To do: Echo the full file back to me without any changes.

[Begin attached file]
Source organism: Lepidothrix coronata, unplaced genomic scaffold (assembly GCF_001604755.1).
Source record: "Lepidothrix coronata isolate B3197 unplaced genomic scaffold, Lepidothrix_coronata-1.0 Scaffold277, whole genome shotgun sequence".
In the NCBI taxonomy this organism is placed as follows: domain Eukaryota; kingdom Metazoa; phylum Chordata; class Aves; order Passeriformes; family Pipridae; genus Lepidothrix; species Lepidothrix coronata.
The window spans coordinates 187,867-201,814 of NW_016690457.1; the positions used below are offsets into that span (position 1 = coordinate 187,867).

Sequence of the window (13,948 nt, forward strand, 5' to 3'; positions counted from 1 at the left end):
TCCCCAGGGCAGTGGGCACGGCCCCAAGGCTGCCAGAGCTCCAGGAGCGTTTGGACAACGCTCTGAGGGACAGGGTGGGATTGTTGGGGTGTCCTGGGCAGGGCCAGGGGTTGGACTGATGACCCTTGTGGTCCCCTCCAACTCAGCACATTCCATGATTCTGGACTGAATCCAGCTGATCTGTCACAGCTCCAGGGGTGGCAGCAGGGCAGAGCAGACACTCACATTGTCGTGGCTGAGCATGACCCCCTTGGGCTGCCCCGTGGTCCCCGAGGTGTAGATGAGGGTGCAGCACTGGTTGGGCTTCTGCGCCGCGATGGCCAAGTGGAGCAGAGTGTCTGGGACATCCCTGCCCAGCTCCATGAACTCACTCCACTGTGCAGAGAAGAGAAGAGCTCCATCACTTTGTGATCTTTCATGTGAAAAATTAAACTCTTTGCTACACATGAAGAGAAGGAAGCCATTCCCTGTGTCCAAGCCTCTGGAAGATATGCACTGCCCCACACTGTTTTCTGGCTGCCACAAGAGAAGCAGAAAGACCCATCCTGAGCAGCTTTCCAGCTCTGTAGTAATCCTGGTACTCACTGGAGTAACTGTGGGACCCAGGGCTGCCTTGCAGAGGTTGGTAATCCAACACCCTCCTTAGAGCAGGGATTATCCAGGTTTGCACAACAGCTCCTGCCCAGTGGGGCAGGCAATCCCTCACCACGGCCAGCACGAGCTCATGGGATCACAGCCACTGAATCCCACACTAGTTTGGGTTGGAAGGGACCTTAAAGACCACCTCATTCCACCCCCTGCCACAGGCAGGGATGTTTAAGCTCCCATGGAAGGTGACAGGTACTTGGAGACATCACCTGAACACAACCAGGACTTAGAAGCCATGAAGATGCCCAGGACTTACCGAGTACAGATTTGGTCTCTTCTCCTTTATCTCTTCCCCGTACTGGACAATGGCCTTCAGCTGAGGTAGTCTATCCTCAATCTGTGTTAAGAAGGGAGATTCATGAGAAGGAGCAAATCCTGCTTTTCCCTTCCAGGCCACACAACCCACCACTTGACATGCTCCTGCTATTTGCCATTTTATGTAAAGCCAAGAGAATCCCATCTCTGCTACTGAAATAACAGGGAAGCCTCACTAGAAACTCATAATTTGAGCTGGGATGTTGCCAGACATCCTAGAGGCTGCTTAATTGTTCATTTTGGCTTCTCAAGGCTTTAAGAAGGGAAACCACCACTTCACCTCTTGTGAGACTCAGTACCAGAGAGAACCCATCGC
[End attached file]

Source organism: Lepidothrix coronata, unplaced genomic scaffold (assembly GCF_001604755.1).
Source record: "Lepidothrix coronata isolate B3197 unplaced genomic scaffold, Lepidothrix_coronata-1.0 Scaffold277, whole genome shotgun sequence".
In the NCBI taxonomy this organism is placed as follows: domain Eukaryota; kingdom Metazoa; phylum Chordata; class Aves; order Passeriformes; family Pipridae; genus Lepidothrix; species Lepidothrix coronata.
The window spans coordinates 187,867-201,814 of NW_016690457.1; the positions used below are offsets into that span (position 1 = coordinate 187,867).

Sequence of the window (13,948 nt, forward strand, 5' to 3'; positions counted from 1 at the left end):
TCCCCAGGGCAGTGGGCACGGCCCCAAGGCTGCCAGAGCTCCAGGAGCGTTTGGACAACGCTCTGAGGGACAGGGTGGGATTGTTGGGGTGTCCTGGGCAGGGCCAGGGGTTGGACTGATGACCCTTGTGGTCCCCTCCAACTCAGCACATTCCATGATTCTGGACTGAATCCAGCTGATCTGTCACAGCTCCAGGGGTGGCAGCAGGGCAGAGCAGACACTCACATTGTCGTGGCTGAGCATGACCCCCTTGGGCTGCCCCGTGGTCCCCGAGGTGTAGATGAGGGTGCAGCACTGGTTGGGCTTCTGCGCCGCGATGGCCAAGTGGAGCAGAGTGTCTGGGACATCCCTGCCCAGCTCCATGAACTCACTCCACTGTGCAGAGAAGAGAAGAGCTCCATCACTTTGTGATCTTTCATGTGAAAAATTAAACTCTTTGCTACACATGAAGAGAAGGAAGCCATTCCCTGTGTCCAAGCCTCTGGAAGATATGCACTGCCCCACACTGTTTTCTGGCTGCCACAAGAGAAGCAGAAAGACCCATCCTGAGCAGCTTTCCAGCTCTGTAGTAATCCTGGTACTCACTGGAGTAACTGTGGGACCCAGGGCTGCCTTGCAGAGGTTGGTAATCCAACACCCTCCTTAGAGCAGGGATTATCCAGGTTTGCACAACAGCTCCTGCCCAGTGGGGCAGGCAATCCCTCACCACGGCCAGCACGAGCTCATGGGATCACAGCCACTGAATCCCACACTAGTTTGGGTTGGAAGGGACCTTAAAGACCACCTCATTCCACCCCCTGCCACAGGCAGGGATGTTTAAGCTCCCATGGAAGGTGACAGGTACTTGGAGACATCACCTGAACACAACCAGGACTTAGAAGCCATGAAGATGCCCAGGACTTACCGAGTACAGATTTGGTCTCTTCTCCTTTATCTCTTCCCCGTACTGGACAATGGCCTTCAGCTGAGGTAGTCTATCCTCAATCTGTGTTAAGAAGGGAGATTCATGAGAAGGAGCAAATCCTGCTTTTCCCTTCCAGGCCACACAACCCACCACTTGACATGCTCCTGCTATTTGCCATTTTATGTAAAGCCAAGAGAATCCCATCTCTGCTACTGAAATAACAGGGAAGCCTCACTAGAAACTCATAATTTGAGCTGGGATGTTGCCAGACATCCTAGAGGCTGCTTAATTGTTCATTTTGGCTTCTCAAGGCTTTAAGAAGGGAAACCACCACTTCACCTCTTGTGAGACTCAGTACCAGAGAGAACCCATCGC